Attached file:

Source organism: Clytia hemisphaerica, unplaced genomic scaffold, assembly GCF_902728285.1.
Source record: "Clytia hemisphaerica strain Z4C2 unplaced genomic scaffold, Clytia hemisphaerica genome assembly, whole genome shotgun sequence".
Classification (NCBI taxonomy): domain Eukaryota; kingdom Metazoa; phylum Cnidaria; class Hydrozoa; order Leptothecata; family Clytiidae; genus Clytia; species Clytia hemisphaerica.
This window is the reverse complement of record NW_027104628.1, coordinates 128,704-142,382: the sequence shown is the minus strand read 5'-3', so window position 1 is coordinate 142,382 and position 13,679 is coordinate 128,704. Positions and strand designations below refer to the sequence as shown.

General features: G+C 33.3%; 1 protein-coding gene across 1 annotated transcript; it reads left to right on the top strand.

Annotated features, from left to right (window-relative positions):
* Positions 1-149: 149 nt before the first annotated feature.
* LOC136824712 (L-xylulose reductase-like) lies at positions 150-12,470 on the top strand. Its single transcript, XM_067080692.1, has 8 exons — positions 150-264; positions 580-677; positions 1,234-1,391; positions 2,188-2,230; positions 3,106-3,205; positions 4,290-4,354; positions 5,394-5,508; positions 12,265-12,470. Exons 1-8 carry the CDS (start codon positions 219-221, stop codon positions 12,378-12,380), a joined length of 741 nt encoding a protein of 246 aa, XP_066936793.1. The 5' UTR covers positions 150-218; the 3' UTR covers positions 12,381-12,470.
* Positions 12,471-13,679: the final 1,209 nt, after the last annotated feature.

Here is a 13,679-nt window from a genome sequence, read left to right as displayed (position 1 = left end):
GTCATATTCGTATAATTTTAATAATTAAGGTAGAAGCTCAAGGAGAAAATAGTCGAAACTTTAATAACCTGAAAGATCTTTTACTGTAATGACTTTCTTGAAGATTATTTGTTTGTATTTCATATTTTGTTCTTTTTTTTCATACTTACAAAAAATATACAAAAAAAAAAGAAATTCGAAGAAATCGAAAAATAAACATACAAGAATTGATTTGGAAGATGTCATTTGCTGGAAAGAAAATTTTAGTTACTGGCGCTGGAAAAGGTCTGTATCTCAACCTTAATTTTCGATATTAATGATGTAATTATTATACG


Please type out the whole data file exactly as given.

Source organism: Clytia hemisphaerica, unplaced genomic scaffold, assembly GCF_902728285.1.
Source record: "Clytia hemisphaerica strain Z4C2 unplaced genomic scaffold, Clytia hemisphaerica genome assembly, whole genome shotgun sequence".
Classification (NCBI taxonomy): domain Eukaryota; kingdom Metazoa; phylum Cnidaria; class Hydrozoa; order Leptothecata; family Clytiidae; genus Clytia; species Clytia hemisphaerica.
This window is the reverse complement of record NW_027104628.1, coordinates 128,704-142,382: the sequence shown is the minus strand read 5'-3', so window position 1 is coordinate 142,382 and position 13,679 is coordinate 128,704. Positions and strand designations below refer to the sequence as shown.

General features: G+C 33.3%; 1 protein-coding gene across 1 annotated transcript; it reads left to right on the top strand.

Annotated features, from left to right (window-relative positions):
* Positions 1-149: 149 nt before the first annotated feature.
* LOC136824712 (L-xylulose reductase-like) lies at positions 150-12,470 on the top strand. Its single transcript, XM_067080692.1, has 8 exons — positions 150-264; positions 580-677; positions 1,234-1,391; positions 2,188-2,230; positions 3,106-3,205; positions 4,290-4,354; positions 5,394-5,508; positions 12,265-12,470. Exons 1-8 carry the CDS (start codon positions 219-221, stop codon positions 12,378-12,380), a joined length of 741 nt encoding a protein of 246 aa, XP_066936793.1. The 5' UTR covers positions 150-218; the 3' UTR covers positions 12,381-12,470.
* Positions 12,471-13,679: the final 1,209 nt, after the last annotated feature.

Here is a 13,679-nt window from a genome sequence, read left to right as displayed (position 1 = left end):
GTCATATTCGTATAATTTTAATAATTAAGGTAGAAGCTCAAGGAGAAAATAGTCGAAACTTTAATAACCTGAAAGATCTTTTACTGTAATGACTTTCTTGAAGATTATTTGTTTGTATTTCATATTTTGTTCTTTTTTTTCATACTTACAAAAAATATACAAAAAAAAAAGAAATTCGAAGAAATCGAAAAATAAACATACAAGAATTGATTTGGAAGATGTCATTTGCTGGAAAGAAAATTTTAGTTACTGGCGCTGGAAAAGGTCTGTATCTCAACCTTAATTTTCGATATTAATGATGTAATTATTATACG